Here are key facts about OPEC+ and its role:
What are OPEC and OPEC+?
Iraq, Iran, Kuwait, Saudi Arabia and Venezuela founded OPEC in 1960 in Baghdad with the aim of coordinating oil policies and ensuring fair and stable prices. The group now has 13 countries, mostly from the Middle East and Africa, and produces about 30 percent of the world's oil.
OPEC formed the so-called OPEC+ alliance with ten of the world's largest non-OPEC oil exporters, including Russia, at the end of 2016.
OPEC+ production accounts for about 40 percent of global oil production and the alliance's main goal is to regulate oil supplies to the global market. It is led by Saudi Arabia and Russia and each produces about nine million and 9.5 million barrels per day, respectively.
How does OPEC affect global oil prices?
OPEC members' exports account for about 60 percent of global oil trade. In 2021, OPEC estimated that its members held more than 80 percent of the world's proven oil reserves.
Given its large market share, OPEC's decisions could affect global oil prices. Its members meet regularly to determine how much oil will be sold on world markets.
As a result, oil prices tend to rise when those countries decide to cut supplies as demand declines, while prices tend to fall when the group decides to pump more oil into the market.
At the last OPEC+ meeting in June, Saudi Arabia pledged to cut its output by one million barrels per day (bpd) in July, the largest in a more comprehensive cut in the OPEC+ alliance to restrict supply until 2024 as the alliance seeks to boost falling oil prices.
Saudi Arabia has since extended its further voluntary cuts until the end of this year.
Oil prices fell on Nov. 16 about five percent to a four-month low amid concerns about economic growth. It then recovered thanks to expectations that OPEC+ will take measures to support prices.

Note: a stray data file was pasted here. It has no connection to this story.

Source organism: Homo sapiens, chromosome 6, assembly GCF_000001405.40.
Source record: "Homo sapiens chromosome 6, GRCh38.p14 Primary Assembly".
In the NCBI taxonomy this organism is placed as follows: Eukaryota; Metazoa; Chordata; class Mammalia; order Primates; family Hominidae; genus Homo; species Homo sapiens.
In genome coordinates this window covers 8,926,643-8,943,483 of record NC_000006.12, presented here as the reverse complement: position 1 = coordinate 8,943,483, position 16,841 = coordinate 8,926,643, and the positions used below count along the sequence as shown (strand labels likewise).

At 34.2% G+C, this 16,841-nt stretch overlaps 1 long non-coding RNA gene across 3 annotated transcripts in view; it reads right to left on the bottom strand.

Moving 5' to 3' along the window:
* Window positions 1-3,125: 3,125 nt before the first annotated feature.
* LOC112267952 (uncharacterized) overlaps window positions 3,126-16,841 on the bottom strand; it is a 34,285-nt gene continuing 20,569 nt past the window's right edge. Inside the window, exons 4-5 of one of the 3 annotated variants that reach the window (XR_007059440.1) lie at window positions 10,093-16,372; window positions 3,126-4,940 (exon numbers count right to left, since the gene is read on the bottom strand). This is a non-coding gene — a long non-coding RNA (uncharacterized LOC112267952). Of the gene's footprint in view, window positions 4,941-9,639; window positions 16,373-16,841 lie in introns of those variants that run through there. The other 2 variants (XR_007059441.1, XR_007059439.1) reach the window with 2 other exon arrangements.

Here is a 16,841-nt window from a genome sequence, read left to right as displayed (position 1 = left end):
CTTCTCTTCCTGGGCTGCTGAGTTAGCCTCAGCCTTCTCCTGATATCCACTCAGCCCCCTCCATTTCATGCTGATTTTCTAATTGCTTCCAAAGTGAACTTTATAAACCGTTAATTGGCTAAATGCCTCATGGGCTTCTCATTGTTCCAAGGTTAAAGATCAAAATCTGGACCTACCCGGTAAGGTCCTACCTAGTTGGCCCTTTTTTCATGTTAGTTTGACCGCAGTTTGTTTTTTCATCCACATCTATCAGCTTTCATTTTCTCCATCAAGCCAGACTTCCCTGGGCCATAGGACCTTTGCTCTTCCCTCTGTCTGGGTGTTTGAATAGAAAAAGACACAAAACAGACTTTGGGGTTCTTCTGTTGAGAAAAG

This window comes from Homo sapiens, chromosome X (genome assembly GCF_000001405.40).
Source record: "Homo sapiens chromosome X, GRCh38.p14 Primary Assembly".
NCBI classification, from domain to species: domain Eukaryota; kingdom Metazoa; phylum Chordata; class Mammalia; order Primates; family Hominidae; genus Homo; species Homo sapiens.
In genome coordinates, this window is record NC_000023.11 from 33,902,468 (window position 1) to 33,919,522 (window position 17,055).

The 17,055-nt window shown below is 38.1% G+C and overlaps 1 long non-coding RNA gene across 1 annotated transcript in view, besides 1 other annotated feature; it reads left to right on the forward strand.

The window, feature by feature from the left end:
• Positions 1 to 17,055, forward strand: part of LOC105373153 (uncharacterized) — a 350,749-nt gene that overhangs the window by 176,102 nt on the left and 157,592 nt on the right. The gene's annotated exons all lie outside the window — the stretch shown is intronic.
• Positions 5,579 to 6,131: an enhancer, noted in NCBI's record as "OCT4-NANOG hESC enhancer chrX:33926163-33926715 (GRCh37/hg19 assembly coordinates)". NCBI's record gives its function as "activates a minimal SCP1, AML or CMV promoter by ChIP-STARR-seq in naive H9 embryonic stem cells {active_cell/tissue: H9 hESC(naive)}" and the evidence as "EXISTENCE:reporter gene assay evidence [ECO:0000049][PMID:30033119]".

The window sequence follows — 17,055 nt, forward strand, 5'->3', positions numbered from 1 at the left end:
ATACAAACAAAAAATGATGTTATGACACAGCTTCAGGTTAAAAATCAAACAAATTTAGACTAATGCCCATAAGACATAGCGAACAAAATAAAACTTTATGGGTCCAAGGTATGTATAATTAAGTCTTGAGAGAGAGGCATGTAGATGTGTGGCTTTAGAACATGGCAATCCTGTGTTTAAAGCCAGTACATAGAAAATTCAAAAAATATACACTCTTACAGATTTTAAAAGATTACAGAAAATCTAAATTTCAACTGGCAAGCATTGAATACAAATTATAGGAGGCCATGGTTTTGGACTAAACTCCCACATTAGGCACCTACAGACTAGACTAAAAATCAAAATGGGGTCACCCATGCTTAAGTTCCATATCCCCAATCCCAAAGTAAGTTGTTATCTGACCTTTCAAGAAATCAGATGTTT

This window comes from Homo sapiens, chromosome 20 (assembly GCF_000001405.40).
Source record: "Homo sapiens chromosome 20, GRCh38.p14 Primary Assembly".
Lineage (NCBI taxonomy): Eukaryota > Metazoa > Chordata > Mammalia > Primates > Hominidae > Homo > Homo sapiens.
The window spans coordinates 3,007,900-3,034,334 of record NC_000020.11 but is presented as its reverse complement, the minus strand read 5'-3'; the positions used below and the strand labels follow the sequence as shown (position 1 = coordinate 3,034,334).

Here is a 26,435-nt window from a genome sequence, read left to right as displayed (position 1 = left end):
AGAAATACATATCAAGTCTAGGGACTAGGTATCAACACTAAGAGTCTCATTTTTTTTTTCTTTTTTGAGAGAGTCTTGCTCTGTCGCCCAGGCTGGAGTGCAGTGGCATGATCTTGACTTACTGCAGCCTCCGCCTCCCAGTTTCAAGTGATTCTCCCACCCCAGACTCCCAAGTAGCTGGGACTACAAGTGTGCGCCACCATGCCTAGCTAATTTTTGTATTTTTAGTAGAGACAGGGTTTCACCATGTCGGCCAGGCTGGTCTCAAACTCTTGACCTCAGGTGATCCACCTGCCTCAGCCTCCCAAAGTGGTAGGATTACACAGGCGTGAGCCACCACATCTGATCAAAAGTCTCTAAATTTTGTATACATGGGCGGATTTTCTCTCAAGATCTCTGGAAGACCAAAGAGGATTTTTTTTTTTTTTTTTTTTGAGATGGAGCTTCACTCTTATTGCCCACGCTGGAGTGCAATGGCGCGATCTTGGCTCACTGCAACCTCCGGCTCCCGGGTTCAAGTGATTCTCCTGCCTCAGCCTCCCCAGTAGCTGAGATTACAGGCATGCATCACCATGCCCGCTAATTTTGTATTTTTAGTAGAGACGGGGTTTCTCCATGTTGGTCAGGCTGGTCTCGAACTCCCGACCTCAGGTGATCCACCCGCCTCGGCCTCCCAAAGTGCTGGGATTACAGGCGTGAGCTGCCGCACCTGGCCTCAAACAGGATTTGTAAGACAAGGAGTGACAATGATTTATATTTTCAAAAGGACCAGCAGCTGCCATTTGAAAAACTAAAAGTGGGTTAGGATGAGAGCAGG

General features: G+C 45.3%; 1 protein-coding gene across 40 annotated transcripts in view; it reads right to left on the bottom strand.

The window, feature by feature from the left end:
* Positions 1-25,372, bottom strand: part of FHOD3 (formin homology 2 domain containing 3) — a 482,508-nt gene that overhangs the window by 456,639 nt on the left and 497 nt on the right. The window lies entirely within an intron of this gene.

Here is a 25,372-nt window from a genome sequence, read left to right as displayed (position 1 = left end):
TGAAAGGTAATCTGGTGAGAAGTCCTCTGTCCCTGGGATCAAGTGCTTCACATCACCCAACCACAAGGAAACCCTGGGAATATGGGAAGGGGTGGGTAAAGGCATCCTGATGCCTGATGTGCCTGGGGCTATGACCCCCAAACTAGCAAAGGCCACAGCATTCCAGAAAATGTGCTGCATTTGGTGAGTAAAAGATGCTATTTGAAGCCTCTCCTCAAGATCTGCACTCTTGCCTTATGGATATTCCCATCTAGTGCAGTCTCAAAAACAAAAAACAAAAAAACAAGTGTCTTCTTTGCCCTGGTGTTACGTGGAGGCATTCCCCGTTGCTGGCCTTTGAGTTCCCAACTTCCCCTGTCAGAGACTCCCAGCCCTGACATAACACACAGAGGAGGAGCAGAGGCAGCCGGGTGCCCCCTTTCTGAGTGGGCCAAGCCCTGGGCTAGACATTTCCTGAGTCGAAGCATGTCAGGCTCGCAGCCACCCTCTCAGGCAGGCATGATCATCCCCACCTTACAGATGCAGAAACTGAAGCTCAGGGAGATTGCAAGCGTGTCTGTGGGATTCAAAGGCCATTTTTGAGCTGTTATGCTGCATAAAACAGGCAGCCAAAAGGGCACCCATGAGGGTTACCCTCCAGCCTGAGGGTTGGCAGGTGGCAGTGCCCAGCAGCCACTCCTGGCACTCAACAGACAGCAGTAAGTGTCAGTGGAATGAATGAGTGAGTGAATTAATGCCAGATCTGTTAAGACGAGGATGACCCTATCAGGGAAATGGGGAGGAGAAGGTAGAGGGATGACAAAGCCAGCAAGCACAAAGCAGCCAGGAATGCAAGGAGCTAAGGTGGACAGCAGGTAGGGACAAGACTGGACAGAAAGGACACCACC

However, prices have largely ignored rising tensions in the Middle East.
How do OPEC's decisions affect the global economy?
Some decisions to cut production have had significant effects on the global economy. During the 1973 Yom Kippur War, Arab members of OPEC imposed an embargo on oil shipments to the United States in response to its decision to resupply the Israeli army, including other countries that supported Israel. The organization also announced production cuts.
The embargo has put pressure on the U.S. economy, which was already struggling and dependent on imported oil. Oil prices jumped, causing higher fuel costs for consumers and fuel shortages in the United States. The ban has also pushed the United States and other countries to the brink of a global recession.
During pandemic-related lockdowns around the world in 2020, crude oil prices fell. As a result, OPEC+ cut oil production by about 10 million barrels per day, equivalent to about 10 percent of global production, in an effort to support prices.
What are OPEC member countries?
The current OPEC members are: Saudi Arabia, UAE, Kuwait, Iraq, Iran, Algeria, Angola, Libya, Nigeria, Congo, Equatorial Guinea, Gabon and Venezuela.
Non-OPEC member countries are Russia, Azerbaijan, Kazakhstan, Bahrain, Brunei, Malaysia, Mexico, Oman, South Sudan and Sudan.